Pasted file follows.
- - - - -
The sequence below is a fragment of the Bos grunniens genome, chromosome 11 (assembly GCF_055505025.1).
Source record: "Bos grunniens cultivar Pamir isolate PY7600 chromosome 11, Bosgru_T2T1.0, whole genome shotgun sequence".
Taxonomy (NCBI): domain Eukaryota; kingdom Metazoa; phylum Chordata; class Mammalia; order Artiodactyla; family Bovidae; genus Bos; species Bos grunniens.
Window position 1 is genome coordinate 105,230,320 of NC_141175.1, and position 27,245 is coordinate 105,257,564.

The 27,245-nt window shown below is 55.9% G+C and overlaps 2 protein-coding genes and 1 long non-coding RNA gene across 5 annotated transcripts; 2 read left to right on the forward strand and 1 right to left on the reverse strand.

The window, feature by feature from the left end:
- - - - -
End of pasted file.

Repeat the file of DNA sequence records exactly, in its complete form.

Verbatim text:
The sequence below is a fragment of the Bos grunniens genome, chromosome 11 (assembly GCF_055505025.1).
Source record: "Bos grunniens cultivar Pamir isolate PY7600 chromosome 11, Bosgru_T2T1.0, whole genome shotgun sequence".
Taxonomy (NCBI): domain Eukaryota; kingdom Metazoa; phylum Chordata; class Mammalia; order Artiodactyla; family Bovidae; genus Bos; species Bos grunniens.
Window position 1 is genome coordinate 105,230,320 of NC_141175.1, and position 27,245 is coordinate 105,257,564.

The 27,245-nt window shown below is 55.9% G+C and overlaps 2 protein-coding genes and 1 long non-coding RNA gene across 5 annotated transcripts; 2 read left to right on the forward strand and 1 right to left on the reverse strand.

The window, feature by feature from the left end: